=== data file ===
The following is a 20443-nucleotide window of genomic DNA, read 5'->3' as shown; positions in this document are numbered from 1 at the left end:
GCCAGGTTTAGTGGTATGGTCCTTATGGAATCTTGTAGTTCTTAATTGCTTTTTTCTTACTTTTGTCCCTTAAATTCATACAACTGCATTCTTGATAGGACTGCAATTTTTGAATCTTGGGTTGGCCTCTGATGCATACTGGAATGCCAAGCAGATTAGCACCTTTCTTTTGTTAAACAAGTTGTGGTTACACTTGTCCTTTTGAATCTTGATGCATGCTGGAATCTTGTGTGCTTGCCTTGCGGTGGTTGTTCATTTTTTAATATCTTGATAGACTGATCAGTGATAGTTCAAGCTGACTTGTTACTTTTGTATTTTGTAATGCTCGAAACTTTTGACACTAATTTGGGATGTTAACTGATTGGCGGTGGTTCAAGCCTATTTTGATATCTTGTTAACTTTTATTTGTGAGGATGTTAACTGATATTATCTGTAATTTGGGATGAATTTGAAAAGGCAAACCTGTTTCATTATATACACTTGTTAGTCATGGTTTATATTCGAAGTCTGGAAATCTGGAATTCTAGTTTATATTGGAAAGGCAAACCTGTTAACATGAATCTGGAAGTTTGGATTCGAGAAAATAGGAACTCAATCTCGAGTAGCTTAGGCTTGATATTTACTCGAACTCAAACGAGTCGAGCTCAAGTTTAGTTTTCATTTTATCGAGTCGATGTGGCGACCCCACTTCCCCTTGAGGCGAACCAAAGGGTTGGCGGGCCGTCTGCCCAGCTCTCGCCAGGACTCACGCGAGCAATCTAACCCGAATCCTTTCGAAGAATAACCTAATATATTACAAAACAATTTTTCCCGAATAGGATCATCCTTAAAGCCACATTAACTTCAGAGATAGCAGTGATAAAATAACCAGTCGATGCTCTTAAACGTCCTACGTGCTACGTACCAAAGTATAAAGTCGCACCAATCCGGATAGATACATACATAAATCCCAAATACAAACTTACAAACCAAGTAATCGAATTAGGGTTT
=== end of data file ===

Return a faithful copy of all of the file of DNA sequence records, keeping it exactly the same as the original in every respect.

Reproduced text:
The following is a 20443-nucleotide window of genomic DNA, read 5'->3' as shown; positions in this document are numbered from 1 at the left end:
GCCAGGTTTAGTGGTATGGTCCTTATGGAATCTTGTAGTTCTTAATTGCTTTTTTCTTACTTTTGTCCCTTAAATTCATACAACTGCATTCTTGATAGGACTGCAATTTTTGAATCTTGGGTTGGCCTCTGATGCATACTGGAATGCCAAGCAGATTAGCACCTTTCTTTTGTTAAACAAGTTGTGGTTACACTTGTCCTTTTGAATCTTGATGCATGCTGGAATCTTGTGTGCTTGCCTTGCGGTGGTTGTTCATTTTTTAATATCTTGATAGACTGATCAGTGATAGTTCAAGCTGACTTGTTACTTTTGTATTTTGTAATGCTCGAAACTTTTGACACTAATTTGGGATGTTAACTGATTGGCGGTGGTTCAAGCCTATTTTGATATCTTGTTAACTTTTATTTGTGAGGATGTTAACTGATATTATCTGTAATTTGGGATGAATTTGAAAAGGCAAACCTGTTTCATTATATACACTTGTTAGTCATGGTTTATATTCGAAGTCTGGAAATCTGGAATTCTAGTTTATATTGGAAAGGCAAACCTGTTAACATGAATCTGGAAGTTTGGATTCGAGAAAATAGGAACTCAATCTCGAGTAGCTTAGGCTTGATATTTACTCGAACTCAAACGAGTCGAGCTCAAGTTTAGTTTTCATTTTATCGAGTCGATGTGGCGACCCCACTTCCCCTTGAGGCGAACCAAAGGGTTGGCGGGCCGTCTGCCCAGCTCTCGCCAGGACTCACGCGAGCAATCTAACCCGAATCCTTTCGAAGAATAACCTAATATATTACAAAACAATTTTTCCCGAATAGGATCATCCTTAAAGCCACATTAACTTCAGAGATAGCAGTGATAAAATAACCAGTCGATGCTCTTAAACGTCCTACGTGCTACGTACCAAAGTATAAAGTCGCACCAATCCGGATAGATACATACATAAATCCCAAATACAAACTTACAAACCAAGTAATCGAATTAGGGTTT